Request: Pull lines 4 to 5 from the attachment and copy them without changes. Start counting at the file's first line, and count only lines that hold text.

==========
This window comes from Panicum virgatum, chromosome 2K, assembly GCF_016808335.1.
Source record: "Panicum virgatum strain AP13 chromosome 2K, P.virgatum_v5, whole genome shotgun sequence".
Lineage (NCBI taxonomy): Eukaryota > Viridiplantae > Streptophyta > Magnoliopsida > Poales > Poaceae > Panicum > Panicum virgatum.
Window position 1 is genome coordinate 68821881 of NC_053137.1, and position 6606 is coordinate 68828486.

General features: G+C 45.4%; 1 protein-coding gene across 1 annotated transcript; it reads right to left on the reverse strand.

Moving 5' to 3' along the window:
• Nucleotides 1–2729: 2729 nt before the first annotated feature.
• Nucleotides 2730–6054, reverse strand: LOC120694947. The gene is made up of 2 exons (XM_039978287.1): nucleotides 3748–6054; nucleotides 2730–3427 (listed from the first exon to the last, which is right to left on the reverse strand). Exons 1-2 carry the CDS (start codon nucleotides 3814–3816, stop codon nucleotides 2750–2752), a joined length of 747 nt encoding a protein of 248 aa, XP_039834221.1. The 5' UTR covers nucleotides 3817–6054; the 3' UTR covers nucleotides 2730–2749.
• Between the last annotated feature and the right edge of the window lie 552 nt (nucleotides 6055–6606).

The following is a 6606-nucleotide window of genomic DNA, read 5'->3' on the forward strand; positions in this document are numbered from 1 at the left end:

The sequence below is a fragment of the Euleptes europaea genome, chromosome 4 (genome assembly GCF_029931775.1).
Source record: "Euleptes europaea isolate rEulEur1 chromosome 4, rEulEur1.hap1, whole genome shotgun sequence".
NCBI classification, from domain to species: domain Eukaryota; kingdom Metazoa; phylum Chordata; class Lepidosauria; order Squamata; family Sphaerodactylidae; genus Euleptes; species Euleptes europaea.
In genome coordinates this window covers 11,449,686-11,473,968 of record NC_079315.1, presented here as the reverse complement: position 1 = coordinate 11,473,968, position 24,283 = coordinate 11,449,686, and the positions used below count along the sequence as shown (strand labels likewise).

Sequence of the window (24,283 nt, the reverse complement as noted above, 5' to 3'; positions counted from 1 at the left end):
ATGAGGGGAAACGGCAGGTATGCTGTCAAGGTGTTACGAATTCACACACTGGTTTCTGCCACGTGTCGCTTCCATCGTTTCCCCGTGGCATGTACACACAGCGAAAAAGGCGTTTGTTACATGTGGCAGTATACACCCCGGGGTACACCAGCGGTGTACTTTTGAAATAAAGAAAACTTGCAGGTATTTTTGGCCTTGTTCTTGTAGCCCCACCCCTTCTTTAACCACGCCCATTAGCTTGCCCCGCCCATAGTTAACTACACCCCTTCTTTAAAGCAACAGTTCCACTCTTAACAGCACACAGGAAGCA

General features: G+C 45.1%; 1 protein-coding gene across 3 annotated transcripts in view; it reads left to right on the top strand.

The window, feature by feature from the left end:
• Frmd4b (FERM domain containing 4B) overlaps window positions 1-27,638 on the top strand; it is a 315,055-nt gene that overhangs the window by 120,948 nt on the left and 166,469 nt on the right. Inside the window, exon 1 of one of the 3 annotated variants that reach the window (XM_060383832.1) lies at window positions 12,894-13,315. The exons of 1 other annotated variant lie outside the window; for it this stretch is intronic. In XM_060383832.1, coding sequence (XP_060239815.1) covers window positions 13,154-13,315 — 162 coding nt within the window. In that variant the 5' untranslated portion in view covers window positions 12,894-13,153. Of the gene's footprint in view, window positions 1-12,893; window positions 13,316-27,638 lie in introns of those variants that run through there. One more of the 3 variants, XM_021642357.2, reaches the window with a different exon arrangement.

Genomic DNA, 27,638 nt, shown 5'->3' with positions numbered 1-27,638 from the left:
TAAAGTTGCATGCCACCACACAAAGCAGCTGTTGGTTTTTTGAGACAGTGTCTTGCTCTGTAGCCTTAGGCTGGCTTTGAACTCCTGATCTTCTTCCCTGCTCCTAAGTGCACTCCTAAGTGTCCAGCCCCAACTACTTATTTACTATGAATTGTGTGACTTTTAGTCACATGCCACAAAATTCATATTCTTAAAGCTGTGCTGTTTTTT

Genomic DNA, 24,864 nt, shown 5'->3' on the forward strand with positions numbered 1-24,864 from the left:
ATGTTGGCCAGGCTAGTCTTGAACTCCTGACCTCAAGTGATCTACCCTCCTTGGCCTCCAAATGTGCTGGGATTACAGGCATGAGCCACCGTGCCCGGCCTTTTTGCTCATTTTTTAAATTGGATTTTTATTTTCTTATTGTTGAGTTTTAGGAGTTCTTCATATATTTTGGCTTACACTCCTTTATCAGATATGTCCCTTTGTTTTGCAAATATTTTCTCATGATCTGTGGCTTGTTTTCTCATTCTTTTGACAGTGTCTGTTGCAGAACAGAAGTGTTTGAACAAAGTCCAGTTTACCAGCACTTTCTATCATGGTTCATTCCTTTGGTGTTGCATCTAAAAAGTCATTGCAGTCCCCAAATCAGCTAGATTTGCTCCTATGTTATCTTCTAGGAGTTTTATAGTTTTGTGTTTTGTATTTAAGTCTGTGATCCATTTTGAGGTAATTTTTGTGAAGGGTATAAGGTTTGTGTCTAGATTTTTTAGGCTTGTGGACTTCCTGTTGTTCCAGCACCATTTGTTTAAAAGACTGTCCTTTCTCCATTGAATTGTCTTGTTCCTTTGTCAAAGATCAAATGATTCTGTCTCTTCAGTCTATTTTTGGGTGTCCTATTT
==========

Window position 1 is genome coordinate 68821881 of NC_053137.1, and position 6606 is coordinate 68828486.

General features: G+C 45.4%; 1 protein-coding gene across 1 annotated transcript; it reads right to left on the reverse strand.